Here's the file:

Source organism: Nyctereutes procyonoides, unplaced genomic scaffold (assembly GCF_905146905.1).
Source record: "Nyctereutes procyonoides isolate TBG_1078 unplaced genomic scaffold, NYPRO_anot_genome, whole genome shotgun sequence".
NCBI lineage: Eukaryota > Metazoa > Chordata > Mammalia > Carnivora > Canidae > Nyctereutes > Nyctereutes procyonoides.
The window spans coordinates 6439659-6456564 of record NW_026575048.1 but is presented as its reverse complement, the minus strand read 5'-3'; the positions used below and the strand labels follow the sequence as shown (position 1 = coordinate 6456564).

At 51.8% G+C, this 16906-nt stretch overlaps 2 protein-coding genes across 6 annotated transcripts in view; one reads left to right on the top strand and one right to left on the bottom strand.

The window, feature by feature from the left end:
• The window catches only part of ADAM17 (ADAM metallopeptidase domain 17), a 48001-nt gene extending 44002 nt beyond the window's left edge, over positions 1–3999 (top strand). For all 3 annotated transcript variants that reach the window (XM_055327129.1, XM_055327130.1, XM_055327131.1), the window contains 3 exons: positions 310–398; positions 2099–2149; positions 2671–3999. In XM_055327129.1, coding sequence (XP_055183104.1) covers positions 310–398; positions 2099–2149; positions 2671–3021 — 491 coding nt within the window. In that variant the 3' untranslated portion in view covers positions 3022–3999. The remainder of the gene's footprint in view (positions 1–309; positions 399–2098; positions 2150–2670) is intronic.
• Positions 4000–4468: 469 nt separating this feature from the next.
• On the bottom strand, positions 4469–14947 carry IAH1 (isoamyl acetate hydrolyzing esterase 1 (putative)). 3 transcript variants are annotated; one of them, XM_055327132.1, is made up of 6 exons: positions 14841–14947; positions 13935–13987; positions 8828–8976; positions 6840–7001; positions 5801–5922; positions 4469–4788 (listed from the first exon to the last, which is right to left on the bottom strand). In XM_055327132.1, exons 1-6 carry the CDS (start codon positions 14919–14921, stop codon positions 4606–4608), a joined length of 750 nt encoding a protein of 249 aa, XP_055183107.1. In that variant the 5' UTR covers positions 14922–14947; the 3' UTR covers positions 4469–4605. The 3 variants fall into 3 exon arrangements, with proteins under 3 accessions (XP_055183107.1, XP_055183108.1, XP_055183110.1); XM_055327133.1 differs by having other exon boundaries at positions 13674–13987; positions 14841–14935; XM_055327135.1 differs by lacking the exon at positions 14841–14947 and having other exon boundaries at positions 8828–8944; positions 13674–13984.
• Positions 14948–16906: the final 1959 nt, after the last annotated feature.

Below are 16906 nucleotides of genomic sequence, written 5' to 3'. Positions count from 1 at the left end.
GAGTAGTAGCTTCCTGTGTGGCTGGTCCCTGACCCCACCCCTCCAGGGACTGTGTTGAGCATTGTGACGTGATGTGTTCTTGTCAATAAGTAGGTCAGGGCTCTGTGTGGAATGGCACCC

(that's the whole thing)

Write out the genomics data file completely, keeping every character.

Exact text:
Source organism: Nyctereutes procyonoides, unplaced genomic scaffold (assembly GCF_905146905.1).
Source record: "Nyctereutes procyonoides isolate TBG_1078 unplaced genomic scaffold, NYPRO_anot_genome, whole genome shotgun sequence".
NCBI lineage: Eukaryota > Metazoa > Chordata > Mammalia > Carnivora > Canidae > Nyctereutes > Nyctereutes procyonoides.
The window spans coordinates 6439659-6456564 of record NW_026575048.1 but is presented as its reverse complement, the minus strand read 5'-3'; the positions used below and the strand labels follow the sequence as shown (position 1 = coordinate 6456564).

At 51.8% G+C, this 16906-nt stretch overlaps 2 protein-coding genes across 6 annotated transcripts in view; one reads left to right on the top strand and one right to left on the bottom strand.

The window, feature by feature from the left end:
• The window catches only part of ADAM17 (ADAM metallopeptidase domain 17), a 48001-nt gene extending 44002 nt beyond the window's left edge, over positions 1–3999 (top strand). For all 3 annotated transcript variants that reach the window (XM_055327129.1, XM_055327130.1, XM_055327131.1), the window contains 3 exons: positions 310–398; positions 2099–2149; positions 2671–3999. In XM_055327129.1, coding sequence (XP_055183104.1) covers positions 310–398; positions 2099–2149; positions 2671–3021 — 491 coding nt within the window. In that variant the 3' untranslated portion in view covers positions 3022–3999. The remainder of the gene's footprint in view (positions 1–309; positions 399–2098; positions 2150–2670) is intronic.
• Positions 4000–4468: 469 nt separating this feature from the next.
• On the bottom strand, positions 4469–14947 carry IAH1 (isoamyl acetate hydrolyzing esterase 1 (putative)). 3 transcript variants are annotated; one of them, XM_055327132.1, is made up of 6 exons: positions 14841–14947; positions 13935–13987; positions 8828–8976; positions 6840–7001; positions 5801–5922; positions 4469–4788 (listed from the first exon to the last, which is right to left on the bottom strand). In XM_055327132.1, exons 1-6 carry the CDS (start codon positions 14919–14921, stop codon positions 4606–4608), a joined length of 750 nt encoding a protein of 249 aa, XP_055183107.1. In that variant the 5' UTR covers positions 14922–14947; the 3' UTR covers positions 4469–4605. The 3 variants fall into 3 exon arrangements, with proteins under 3 accessions (XP_055183107.1, XP_055183108.1, XP_055183110.1); XM_055327133.1 differs by having other exon boundaries at positions 13674–13987; positions 14841–14935; XM_055327135.1 differs by lacking the exon at positions 14841–14947 and having other exon boundaries at positions 8828–8944; positions 13674–13984.
• Positions 14948–16906: the final 1959 nt, after the last annotated feature.

Below are 16906 nucleotides of genomic sequence, written 5' to 3'. Positions count from 1 at the left end.
GAGTAGTAGCTTCCTGTGTGGCTGGTCCCTGACCCCACCCCTCCAGGGACTGTGTTGAGCATTGTGACGTGATGTGTTCTTGTCAATAAGTAGGTCAGGGCTCTGTGTGGAATGGCACCC